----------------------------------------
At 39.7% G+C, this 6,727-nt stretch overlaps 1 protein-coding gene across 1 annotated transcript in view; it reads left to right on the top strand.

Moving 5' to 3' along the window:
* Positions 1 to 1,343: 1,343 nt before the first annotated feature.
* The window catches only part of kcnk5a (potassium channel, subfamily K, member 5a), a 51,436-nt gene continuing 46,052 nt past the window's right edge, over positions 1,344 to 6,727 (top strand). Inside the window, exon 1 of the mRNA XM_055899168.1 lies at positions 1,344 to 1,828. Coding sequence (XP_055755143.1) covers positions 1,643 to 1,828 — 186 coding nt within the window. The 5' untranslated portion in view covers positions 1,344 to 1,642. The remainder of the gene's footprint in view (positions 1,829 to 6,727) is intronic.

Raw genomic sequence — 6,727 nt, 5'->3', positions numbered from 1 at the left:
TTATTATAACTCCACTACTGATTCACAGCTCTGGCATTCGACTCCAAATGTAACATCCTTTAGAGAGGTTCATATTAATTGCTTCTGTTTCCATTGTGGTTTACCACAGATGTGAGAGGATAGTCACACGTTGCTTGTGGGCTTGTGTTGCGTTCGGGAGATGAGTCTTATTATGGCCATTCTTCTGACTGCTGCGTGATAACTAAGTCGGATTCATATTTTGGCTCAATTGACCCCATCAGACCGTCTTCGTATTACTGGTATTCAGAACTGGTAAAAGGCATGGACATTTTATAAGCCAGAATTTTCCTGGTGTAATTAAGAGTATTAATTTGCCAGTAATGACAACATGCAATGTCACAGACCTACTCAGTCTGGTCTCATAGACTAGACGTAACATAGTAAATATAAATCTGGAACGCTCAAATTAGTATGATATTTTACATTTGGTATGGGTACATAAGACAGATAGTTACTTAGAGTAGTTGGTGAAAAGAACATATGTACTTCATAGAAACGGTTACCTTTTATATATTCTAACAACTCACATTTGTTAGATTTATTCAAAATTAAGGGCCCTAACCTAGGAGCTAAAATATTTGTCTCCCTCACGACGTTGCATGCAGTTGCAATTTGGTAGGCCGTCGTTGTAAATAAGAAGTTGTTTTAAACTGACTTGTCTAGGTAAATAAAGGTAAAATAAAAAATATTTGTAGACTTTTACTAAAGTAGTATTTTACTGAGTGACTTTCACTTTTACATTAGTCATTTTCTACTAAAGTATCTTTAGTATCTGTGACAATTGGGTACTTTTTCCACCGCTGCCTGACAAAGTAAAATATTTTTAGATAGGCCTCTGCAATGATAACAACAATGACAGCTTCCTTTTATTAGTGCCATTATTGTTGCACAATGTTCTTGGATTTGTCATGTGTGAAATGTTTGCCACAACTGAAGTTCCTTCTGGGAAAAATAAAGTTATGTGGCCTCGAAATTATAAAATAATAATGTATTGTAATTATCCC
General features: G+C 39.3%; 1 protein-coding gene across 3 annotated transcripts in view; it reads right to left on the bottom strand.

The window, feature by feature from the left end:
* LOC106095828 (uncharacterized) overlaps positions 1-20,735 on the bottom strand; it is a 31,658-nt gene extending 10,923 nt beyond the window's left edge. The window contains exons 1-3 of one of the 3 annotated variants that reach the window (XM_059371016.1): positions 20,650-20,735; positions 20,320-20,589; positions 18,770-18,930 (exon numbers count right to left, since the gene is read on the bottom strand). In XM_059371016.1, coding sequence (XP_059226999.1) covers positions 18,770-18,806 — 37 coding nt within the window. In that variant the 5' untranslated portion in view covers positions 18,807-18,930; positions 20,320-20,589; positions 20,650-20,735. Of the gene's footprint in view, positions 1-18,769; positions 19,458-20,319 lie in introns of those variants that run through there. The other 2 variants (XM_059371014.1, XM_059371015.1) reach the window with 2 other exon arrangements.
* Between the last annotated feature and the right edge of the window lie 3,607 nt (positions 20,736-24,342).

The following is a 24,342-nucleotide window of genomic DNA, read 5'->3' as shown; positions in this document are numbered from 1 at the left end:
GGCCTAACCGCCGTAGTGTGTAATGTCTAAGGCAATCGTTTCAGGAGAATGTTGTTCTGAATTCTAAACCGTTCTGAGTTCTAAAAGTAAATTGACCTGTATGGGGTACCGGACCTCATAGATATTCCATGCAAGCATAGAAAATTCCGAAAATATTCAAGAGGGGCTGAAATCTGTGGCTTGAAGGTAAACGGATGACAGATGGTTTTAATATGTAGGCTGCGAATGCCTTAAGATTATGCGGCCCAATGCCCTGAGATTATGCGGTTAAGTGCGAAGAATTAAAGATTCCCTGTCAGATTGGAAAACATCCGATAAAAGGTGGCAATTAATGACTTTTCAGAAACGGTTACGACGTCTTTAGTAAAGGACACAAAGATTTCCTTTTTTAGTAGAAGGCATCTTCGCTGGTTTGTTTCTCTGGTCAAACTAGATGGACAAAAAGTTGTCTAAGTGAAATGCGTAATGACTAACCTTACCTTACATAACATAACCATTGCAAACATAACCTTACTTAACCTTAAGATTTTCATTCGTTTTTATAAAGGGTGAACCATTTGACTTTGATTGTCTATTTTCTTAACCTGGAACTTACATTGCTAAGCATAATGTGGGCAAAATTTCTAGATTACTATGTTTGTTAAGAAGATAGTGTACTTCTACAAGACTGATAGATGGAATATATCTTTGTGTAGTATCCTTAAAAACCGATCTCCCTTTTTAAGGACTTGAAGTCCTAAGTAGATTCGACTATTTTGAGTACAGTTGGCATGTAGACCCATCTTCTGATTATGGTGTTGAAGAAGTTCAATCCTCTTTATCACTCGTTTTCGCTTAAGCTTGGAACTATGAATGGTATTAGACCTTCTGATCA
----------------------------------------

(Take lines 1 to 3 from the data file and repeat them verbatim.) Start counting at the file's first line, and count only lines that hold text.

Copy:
At 39.7% G+C, this 6,727-nt stretch overlaps 1 protein-coding gene across 1 annotated transcript in view; it reads left to right on the top strand.

Moving 5' to 3' along the window:
* Positions 1 to 1,343: 1,343 nt before the first annotated feature.